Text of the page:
are reduced. This leads to a great emigration from the town and from Varosha respectively. According to statistics population in Lovech has dropped from 70,000 to 30,000 in recent years,. However, locals think that there can’t be more than 15,000 people nowadays. Varosha was also famous as a place of craftsmen, which fame is now gone as most of the craftsmen have passed away or unable to work and they haven’t passed on their knowledge to the younger ones.
Infrastructure The streets are preserved as they used to be because of the AHR laws, except for the main one which leads to the top, where the monument and the fortress are. However, people complain and suggest that a “no-car” policy should be adopted. They are also unsatisfied by the condition of the drainage system, but the council can’t do much as it is a preserved area and any intervention might harm the heritage. With the opening of big supermarkets in the city center, the locals have been driven to shop from there. This has left only 3 working small corner shops in Varosha, where only the oldest go to shop there. Unfortunately, there isn’t a pharmacy in AHR Varosha, which is noted as a big disadvantage, having in mind the predominant age of the locals.
All of the people I have talked to have relatives in the capital of Bulgaria-Sofia or abroad. Confirming the ongoing trend, they are all of active age and are working in Sofia or abroad and that’s their main reason for moving out. The local people state that there are around 15 children currently in Varosha and only one young family has moved in in recent years. People with a few properties in Varosha are trying to sell some of them, but there isn’t much of an interest.
Diagrams showing what the effect of the socio-economic issues is on Varosha, Lovech
Conclusion In conclusion, the shifting circumstances in Bulgaria throughout the years have affected Varosha negatively. The economic crises have had a crucial effect on the social tissue in the preserved area. People are currently emigrating from Varosha, leaving an aging population. This has also had effect on the built fabric, as pensioners struggle to sustain or sell their own properties. There are many more aspects, which can be analyzed in order to understand the problems of the people in Varosha. In terms of tourism, it can be deduced that Lovech is not a welldeveloped tourist destination, but has the potential of one. A steady flow in the tourism sector might earn more capital and bring younger people back alongside new investments. In addition, new job offers and working opportunities should be introduced, especially for the younger ones, to decrease the depopulation. This can be achieved either through tourism or by opening new shops such as: retail, craft, food and pharmacies in Varosha. A further aging population will require more and more public and health services, which should be better provided in Varosha. Supplementary, transport links from each point of the area should be improved due to the decreased mobility of the old people.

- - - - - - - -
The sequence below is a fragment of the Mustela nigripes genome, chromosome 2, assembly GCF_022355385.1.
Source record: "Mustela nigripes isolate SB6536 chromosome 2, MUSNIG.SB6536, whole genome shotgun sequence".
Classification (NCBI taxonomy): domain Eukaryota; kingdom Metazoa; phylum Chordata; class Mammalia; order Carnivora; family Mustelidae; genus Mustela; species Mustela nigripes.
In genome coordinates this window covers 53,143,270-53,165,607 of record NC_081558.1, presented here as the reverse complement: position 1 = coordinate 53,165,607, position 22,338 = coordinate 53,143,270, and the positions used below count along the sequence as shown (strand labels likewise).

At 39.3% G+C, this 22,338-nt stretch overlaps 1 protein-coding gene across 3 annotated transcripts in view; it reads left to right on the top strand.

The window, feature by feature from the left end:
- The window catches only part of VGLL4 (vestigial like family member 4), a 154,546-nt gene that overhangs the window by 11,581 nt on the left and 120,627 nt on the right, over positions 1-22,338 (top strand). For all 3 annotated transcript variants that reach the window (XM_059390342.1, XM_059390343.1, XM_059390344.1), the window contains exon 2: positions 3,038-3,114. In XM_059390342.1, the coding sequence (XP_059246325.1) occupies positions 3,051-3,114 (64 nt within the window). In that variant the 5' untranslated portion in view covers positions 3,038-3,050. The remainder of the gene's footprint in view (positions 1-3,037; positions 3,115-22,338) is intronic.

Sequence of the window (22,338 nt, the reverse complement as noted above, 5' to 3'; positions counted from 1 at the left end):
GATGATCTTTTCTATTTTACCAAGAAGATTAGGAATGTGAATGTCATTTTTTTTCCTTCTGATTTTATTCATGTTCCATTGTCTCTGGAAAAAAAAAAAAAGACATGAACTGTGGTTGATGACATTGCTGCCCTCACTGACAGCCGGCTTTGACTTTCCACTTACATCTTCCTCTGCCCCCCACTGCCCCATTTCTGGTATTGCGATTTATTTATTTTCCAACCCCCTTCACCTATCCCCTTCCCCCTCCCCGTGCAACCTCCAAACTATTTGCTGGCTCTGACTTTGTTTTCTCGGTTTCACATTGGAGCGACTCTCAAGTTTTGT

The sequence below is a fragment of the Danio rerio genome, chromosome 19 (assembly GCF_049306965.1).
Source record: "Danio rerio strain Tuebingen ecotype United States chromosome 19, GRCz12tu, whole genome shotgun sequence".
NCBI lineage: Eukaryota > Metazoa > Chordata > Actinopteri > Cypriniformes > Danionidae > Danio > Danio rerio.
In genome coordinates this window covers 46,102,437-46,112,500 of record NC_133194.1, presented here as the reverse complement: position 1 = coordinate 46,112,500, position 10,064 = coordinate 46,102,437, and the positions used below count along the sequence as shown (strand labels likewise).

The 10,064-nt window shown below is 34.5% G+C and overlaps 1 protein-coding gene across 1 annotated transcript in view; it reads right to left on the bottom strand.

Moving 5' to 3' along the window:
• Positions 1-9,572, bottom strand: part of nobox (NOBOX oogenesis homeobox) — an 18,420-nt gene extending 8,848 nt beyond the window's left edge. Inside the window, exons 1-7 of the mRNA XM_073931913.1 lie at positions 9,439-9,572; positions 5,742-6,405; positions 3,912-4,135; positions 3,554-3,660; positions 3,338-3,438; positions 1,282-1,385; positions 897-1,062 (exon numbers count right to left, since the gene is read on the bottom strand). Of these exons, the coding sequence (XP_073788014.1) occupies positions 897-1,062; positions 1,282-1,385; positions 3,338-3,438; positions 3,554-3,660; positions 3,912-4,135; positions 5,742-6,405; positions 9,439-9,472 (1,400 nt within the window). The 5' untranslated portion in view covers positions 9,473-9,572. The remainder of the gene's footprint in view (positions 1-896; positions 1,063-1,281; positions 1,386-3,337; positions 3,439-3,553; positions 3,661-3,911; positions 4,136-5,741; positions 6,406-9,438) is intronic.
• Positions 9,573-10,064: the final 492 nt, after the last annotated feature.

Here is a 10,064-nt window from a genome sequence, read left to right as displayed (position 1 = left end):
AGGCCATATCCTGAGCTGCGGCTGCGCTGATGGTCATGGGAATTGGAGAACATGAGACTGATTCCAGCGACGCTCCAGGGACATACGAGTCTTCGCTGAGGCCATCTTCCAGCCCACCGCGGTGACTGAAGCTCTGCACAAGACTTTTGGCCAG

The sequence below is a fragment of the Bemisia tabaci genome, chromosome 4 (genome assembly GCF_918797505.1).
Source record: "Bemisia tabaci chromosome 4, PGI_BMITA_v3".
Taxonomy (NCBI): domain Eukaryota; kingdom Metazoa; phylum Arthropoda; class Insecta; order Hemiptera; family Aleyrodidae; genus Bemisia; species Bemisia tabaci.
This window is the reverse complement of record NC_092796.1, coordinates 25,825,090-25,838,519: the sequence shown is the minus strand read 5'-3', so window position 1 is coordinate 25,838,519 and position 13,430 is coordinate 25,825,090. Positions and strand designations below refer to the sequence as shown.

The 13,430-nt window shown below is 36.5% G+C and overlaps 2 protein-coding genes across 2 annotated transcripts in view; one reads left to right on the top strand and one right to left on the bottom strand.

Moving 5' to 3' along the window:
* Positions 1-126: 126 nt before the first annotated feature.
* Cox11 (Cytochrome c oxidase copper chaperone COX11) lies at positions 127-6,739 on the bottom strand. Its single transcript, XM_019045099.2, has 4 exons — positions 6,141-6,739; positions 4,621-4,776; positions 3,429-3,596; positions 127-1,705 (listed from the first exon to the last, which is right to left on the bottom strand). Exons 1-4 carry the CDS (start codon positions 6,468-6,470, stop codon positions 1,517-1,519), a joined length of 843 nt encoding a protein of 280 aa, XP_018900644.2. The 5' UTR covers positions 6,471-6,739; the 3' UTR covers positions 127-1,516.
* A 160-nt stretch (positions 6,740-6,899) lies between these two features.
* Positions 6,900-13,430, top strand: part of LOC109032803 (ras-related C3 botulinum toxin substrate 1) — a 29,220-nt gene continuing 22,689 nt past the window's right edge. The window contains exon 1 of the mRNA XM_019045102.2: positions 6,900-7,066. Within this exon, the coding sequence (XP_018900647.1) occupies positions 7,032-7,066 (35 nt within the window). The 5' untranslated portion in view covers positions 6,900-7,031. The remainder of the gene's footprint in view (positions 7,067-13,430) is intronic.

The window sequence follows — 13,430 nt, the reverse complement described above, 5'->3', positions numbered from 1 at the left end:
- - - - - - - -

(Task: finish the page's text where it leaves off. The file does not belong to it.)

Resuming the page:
The council should interfere more in the life of people in Varosha, by offering cheaper service for sustaining the built environment and applying fees on people who illegally readapt or repaint their houses, this way preserving the national heritage.
The council could improve the birth rate in Varosha by introducing some sort of aid for young and educated families, this way reducing depopulation and aging in the area. This should be of government concern as well.
By speaking to both the council and the residents of AHR Varosha I see that both of them share common concerns for the area and are willing to improve its plight.
Public spaces: a case study of social fragmentation on the streets of Piccadilly Basin, Manchester or